Predicting behavior dysfunction of youth living in violent homes: A rapid assessment triage tool Academic Article uri icon


  • Objective: To design and test a rapid assessment tool for predicting dysfunctional behavior of children who live in homes where their mother reports recent physical or sexual partner abuse. Methods: A cohort analysis was completed. 300 abused mothers accessing services for partner abuse were interviewed to determine risk factors for dysfunctional behavior of their children. Mothers were asked if they had taken their child to a health care provider within the last four months as well as questions about their functioning and the behaviors of the child during the same four months. Results: Among the 300 children living in a violent home, 81% had seen a health care provider within the preceding four months. Model testing revealed among the children classified as having the highest risk for dysfunctional behavior (predicted probability of clinical behaviors > 75%), between 82-100% of these children presented with clinical level behaviors when their mother sought services for the abuse. Conclusions: The Rapid Assessment Triage tools offer an evidence-based, high predictability method for rapid assessment and triage of children who are most likely to have dysfunctional behaviors when their abused mothers seek services. Since 81% of the children had seen a healthcare provider within the preceding 4 months of their mother seeking services, the triage tools offer healthcare providers an opportunity to assess the risk of dysfunctional behavior of children with a mother who screens positive for abuse. To maximize child health, mothers require assessment for partner violence and assessment for dysfunctional behavior of their children.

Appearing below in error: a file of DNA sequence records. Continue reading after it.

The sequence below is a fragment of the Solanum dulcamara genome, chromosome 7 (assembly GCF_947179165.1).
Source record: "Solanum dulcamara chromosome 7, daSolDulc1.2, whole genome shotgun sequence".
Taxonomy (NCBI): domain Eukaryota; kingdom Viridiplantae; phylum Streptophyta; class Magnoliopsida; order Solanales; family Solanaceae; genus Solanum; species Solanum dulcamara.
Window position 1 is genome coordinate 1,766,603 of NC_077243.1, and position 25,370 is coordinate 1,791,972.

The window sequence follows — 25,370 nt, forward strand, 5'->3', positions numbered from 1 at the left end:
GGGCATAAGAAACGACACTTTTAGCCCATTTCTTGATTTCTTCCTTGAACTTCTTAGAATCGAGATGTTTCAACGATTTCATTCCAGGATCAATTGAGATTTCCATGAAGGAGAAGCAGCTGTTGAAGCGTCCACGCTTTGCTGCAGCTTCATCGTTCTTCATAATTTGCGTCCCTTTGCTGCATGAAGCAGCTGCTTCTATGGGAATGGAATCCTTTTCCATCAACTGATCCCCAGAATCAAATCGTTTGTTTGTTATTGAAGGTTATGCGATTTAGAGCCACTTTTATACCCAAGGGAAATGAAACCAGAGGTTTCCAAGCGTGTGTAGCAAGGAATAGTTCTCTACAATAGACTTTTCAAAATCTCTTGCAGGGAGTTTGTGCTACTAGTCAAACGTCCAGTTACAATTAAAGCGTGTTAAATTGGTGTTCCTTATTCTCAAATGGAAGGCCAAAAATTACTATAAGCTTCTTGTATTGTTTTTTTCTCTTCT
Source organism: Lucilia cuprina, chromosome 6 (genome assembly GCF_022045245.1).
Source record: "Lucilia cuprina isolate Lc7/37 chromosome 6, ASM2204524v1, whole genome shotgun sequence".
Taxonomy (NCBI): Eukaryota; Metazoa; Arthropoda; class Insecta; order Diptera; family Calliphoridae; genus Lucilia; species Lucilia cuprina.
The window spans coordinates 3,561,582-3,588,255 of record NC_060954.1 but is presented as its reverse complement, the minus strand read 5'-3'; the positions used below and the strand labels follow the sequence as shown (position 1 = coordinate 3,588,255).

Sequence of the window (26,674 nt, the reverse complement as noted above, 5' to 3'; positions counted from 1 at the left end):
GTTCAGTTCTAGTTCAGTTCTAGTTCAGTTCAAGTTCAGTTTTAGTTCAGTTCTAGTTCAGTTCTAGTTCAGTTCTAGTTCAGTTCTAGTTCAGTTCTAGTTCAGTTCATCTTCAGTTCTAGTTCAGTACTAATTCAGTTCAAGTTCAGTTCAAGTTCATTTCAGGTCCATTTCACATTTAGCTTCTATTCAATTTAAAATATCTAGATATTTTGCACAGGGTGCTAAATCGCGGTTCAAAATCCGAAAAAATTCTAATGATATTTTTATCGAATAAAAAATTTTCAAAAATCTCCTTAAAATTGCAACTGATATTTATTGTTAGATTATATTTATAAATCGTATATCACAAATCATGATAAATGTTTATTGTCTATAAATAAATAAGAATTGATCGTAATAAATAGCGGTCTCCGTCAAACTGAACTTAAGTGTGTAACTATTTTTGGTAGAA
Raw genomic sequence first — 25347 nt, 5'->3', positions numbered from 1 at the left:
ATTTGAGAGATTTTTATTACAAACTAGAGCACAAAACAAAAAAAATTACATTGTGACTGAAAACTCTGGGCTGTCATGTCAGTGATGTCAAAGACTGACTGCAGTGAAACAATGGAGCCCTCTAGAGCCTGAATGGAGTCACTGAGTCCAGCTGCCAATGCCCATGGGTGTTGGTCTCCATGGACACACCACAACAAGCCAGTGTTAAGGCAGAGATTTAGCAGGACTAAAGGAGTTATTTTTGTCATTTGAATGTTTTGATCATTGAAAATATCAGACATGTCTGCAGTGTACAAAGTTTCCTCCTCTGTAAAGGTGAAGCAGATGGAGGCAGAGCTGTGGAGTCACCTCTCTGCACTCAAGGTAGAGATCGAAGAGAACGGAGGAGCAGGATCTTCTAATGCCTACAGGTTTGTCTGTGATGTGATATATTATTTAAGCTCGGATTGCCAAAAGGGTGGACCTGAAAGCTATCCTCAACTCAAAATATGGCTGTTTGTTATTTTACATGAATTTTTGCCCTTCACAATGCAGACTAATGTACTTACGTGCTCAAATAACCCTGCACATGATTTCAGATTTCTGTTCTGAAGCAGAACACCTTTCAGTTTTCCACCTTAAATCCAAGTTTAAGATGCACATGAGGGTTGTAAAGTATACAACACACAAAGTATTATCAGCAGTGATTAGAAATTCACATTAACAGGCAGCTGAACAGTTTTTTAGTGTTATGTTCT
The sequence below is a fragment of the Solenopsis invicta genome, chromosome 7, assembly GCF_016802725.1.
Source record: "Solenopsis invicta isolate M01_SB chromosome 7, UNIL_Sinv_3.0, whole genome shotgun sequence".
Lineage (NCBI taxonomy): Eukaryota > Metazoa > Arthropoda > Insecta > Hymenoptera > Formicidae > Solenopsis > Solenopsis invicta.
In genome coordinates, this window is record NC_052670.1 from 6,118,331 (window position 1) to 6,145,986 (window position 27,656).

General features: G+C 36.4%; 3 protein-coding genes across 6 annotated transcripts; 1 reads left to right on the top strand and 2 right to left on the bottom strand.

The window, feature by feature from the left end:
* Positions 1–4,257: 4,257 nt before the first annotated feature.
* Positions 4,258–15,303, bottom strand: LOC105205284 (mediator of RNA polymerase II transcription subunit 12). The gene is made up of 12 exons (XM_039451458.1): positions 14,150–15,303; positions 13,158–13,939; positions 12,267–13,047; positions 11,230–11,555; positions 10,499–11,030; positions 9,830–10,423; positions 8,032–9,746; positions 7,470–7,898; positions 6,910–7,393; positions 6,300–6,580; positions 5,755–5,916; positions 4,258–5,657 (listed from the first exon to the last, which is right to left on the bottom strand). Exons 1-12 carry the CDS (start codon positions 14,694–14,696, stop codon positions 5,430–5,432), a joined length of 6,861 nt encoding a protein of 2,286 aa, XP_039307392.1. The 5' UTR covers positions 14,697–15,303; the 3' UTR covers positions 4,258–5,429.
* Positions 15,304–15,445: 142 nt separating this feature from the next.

author list (cited authors)

  • Pennings, J., McFarlane, J. M., Paulson, R., Fredland, N., Binder, B., Koci, A., & Montalvo, N.

complete list of authors

  • Pennings, J||McFarlane, JM||Paulson, R||Fredland, N||Binder, B||Koci, A||Montalvo, Nora

publication date

  • January 1, 2015 11:11 AM